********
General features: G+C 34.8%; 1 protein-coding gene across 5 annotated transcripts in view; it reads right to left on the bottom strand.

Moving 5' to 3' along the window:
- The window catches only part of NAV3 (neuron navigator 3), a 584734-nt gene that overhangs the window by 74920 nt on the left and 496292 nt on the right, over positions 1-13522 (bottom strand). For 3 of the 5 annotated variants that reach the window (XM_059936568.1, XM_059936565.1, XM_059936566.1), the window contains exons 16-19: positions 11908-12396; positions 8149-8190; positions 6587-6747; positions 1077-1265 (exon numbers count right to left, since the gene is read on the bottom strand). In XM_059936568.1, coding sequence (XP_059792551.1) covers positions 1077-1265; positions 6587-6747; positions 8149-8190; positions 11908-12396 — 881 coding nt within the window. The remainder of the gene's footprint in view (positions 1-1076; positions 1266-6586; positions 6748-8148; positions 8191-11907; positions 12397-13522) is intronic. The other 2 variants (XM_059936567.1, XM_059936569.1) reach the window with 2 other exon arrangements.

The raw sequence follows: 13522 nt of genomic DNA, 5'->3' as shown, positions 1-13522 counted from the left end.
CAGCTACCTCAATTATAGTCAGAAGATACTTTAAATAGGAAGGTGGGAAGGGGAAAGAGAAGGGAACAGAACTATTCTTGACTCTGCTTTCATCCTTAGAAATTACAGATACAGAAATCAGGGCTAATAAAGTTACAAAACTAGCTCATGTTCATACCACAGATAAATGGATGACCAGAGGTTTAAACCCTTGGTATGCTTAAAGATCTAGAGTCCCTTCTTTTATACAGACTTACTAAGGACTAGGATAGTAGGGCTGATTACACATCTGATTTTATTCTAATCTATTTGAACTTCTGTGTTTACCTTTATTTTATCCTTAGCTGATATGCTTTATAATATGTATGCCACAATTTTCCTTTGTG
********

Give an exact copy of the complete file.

General features: G+C 34.8%; 1 protein-coding gene across 5 annotated transcripts in view; it reads right to left on the bottom strand.

Moving 5' to 3' along the window:
- The window catches only part of NAV3 (neuron navigator 3), a 584734-nt gene that overhangs the window by 74920 nt on the left and 496292 nt on the right, over positions 1-13522 (bottom strand). For 3 of the 5 annotated variants that reach the window (XM_059936568.1, XM_059936565.1, XM_059936566.1), the window contains exons 16-19: positions 11908-12396; positions 8149-8190; positions 6587-6747; positions 1077-1265 (exon numbers count right to left, since the gene is read on the bottom strand). In XM_059936568.1, coding sequence (XP_059792551.1) covers positions 1077-1265; positions 6587-6747; positions 8149-8190; positions 11908-12396 — 881 coding nt within the window. The remainder of the gene's footprint in view (positions 1-1076; positions 1266-6586; positions 6748-8148; positions 8191-11907; positions 12397-13522) is intronic. The other 2 variants (XM_059936567.1, XM_059936569.1) reach the window with 2 other exon arrangements.

The raw sequence follows: 13522 nt of genomic DNA, 5'->3' as shown, positions 1-13522 counted from the left end.
CAGCTACCTCAATTATAGTCAGAAGATACTTTAAATAGGAAGGTGGGAAGGGGAAAGAGAAGGGAACAGAACTATTCTTGACTCTGCTTTCATCCTTAGAAATTACAGATACAGAAATCAGGGCTAATAAAGTTACAAAACTAGCTCATGTTCATACCACAGATAAATGGATGACCAGAGGTTTAAACCCTTGGTATGCTTAAAGATCTAGAGTCCCTTCTTTTATACAGACTTACTAAGGACTAGGATAGTAGGGCTGATTACACATCTGATTTTATTCTAATCTATTTGAACTTCTGTGTTTACCTTTATTTTATCCTTAGCTGATATGCTTTATAATATGTATGCCACAATTTTCCTTTGTG